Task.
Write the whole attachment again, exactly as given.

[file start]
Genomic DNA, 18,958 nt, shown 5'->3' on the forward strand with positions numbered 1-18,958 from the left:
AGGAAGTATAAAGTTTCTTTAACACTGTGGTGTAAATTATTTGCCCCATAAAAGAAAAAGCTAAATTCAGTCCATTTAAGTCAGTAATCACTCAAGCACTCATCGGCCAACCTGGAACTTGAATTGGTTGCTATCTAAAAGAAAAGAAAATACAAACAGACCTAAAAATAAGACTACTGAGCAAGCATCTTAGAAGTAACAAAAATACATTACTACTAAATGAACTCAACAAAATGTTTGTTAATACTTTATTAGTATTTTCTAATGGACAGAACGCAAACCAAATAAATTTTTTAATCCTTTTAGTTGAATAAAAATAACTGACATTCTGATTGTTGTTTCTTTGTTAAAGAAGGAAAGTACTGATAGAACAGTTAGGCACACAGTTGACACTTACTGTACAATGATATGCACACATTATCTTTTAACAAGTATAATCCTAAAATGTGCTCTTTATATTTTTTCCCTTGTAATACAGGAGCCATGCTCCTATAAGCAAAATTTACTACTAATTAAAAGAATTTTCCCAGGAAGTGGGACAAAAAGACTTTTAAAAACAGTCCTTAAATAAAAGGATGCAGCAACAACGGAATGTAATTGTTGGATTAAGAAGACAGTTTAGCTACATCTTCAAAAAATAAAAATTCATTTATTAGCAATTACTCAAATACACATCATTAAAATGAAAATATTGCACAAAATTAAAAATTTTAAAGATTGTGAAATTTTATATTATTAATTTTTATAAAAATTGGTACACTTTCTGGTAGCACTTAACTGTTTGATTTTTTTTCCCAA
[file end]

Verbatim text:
Genomic DNA, 18,958 nt, shown 5'->3' on the forward strand with positions numbered 1-18,958 from the left:
AGGAAGTATAAAGTTTCTTTAACACTGTGGTGTAAATTATTTGCCCCATAAAAGAAAAAGCTAAATTCAGTCCATTTAAGTCAGTAATCACTCAAGCACTCATCGGCCAACCTGGAACTTGAATTGGTTGCTATCTAAAAGAAAAGAAAATACAAACAGACCTAAAAATAAGACTACTGAGCAAGCATCTTAGAAGTAACAAAAATACATTACTACTAAATGAACTCAACAAAATGTTTGTTAATACTTTATTAGTATTTTCTAATGGACAGAACGCAAACCAAATAAATTTTTTAATCCTTTTAGTTGAATAAAAATAACTGACATTCTGATTGTTGTTTCTTTGTTAAAGAAGGAAAGTACTGATAGAACAGTTAGGCACACAGTTGACACTTACTGTACAATGATATGCACACATTATCTTTTAACAAGTATAATCCTAAAATGTGCTCTTTATATTTTTTCCCTTGTAATACAGGAGCCATGCTCCTATAAGCAAAATTTACTACTAATTAAAAGAATTTTCCCAGGAAGTGGGACAAAAAGACTTTTAAAAACAGTCCTTAAATAAAAGGATGCAGCAACAACGGAATGTAATTGTTGGATTAAGAAGACAGTTTAGCTACATCTTCAAAAAATAAAAATTCATTTATTAGCAATTACTCAAATACACATCATTAAAATGAAAATATTGCACAAAATTAAAAATTTTAAAGATTGTGAAATTTTATATTATTAATTTTTATAAAAATTGGTACACTTTCTGGTAGCACTTAACTGTTTGATTTTTTTTCCCAA